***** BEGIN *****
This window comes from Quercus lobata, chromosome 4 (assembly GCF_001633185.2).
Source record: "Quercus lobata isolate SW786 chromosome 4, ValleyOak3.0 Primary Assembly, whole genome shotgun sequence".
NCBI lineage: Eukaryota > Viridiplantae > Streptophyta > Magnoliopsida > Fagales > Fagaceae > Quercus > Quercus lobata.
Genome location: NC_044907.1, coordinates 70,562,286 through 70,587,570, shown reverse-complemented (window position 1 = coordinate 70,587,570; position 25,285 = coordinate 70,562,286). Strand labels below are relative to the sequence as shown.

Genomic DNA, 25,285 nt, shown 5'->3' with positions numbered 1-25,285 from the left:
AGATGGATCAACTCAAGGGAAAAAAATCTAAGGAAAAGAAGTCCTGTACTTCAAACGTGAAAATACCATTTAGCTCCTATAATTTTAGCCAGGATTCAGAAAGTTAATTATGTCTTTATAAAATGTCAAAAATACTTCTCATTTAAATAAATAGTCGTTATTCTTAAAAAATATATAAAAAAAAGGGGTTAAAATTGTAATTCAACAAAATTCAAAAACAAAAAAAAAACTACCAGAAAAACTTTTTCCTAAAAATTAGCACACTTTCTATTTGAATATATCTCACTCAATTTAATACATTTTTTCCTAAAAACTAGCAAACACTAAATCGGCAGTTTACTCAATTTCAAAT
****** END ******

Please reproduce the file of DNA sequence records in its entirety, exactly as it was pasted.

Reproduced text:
This window comes from Quercus lobata, chromosome 4 (assembly GCF_001633185.2).
Source record: "Quercus lobata isolate SW786 chromosome 4, ValleyOak3.0 Primary Assembly, whole genome shotgun sequence".
NCBI lineage: Eukaryota > Viridiplantae > Streptophyta > Magnoliopsida > Fagales > Fagaceae > Quercus > Quercus lobata.
Genome location: NC_044907.1, coordinates 70,562,286 through 70,587,570, shown reverse-complemented (window position 1 = coordinate 70,587,570; position 25,285 = coordinate 70,562,286). Strand labels below are relative to the sequence as shown.

Genomic DNA, 25,285 nt, shown 5'->3' with positions numbered 1-25,285 from the left:
AGATGGATCAACTCAAGGGAAAAAAATCTAAGGAAAAGAAGTCCTGTACTTCAAACGTGAAAATACCATTTAGCTCCTATAATTTTAGCCAGGATTCAGAAAGTTAATTATGTCTTTATAAAATGTCAAAAATACTTCTCATTTAAATAAATAGTCGTTATTCTTAAAAAATATATAAAAAAAAGGGGTTAAAATTGTAATTCAACAAAATTCAAAAACAAAAAAAAAACTACCAGAAAAACTTTTTCCTAAAAATTAGCACACTTTCTATTTGAATATATCTCACTCAATTTAATACATTTTTTCCTAAAAACTAGCAAACACTAAATCGGCAGTTTACTCAATTTCAAAT